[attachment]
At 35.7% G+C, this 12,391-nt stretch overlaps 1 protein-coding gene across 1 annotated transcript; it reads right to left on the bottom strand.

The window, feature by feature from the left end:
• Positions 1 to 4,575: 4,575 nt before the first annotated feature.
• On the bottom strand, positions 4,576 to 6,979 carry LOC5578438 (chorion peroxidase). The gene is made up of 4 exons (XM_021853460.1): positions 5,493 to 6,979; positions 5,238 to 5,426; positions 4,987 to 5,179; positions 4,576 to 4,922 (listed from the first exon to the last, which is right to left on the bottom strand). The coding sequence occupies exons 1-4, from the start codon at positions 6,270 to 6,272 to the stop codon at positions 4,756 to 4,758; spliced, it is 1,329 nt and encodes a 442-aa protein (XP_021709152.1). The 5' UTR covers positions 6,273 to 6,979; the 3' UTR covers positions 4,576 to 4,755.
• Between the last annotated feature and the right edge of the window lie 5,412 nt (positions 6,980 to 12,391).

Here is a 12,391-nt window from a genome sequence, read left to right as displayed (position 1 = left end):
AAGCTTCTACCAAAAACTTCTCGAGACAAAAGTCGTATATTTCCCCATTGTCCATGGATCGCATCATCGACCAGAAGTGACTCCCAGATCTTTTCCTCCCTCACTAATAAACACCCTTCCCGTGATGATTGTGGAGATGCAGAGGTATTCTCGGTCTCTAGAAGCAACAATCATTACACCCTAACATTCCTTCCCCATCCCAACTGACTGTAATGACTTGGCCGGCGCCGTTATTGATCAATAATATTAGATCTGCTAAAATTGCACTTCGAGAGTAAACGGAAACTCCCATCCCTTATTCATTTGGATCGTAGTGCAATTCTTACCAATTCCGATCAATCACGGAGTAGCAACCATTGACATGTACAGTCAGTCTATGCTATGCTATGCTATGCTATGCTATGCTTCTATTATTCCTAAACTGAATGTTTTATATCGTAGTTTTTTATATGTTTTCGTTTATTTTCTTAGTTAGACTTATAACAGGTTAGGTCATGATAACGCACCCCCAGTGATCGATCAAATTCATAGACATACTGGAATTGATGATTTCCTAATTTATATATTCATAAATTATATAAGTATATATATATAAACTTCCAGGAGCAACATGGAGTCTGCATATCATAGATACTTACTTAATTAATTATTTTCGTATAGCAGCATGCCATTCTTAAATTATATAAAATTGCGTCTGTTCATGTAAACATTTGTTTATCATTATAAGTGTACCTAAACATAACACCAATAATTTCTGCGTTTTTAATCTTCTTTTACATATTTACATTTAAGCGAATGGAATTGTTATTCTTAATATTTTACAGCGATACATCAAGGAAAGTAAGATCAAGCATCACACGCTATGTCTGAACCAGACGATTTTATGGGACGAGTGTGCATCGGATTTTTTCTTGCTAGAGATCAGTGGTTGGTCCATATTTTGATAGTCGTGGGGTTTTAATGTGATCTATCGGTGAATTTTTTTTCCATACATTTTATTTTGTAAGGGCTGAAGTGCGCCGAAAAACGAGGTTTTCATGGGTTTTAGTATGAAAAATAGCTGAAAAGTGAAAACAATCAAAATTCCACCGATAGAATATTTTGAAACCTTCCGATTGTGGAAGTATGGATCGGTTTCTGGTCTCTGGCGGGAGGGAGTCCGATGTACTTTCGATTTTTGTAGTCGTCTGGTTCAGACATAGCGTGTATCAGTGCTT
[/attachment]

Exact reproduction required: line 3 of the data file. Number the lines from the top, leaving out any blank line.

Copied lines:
• Positions 1 to 4,575: 4,575 nt before the first annotated feature.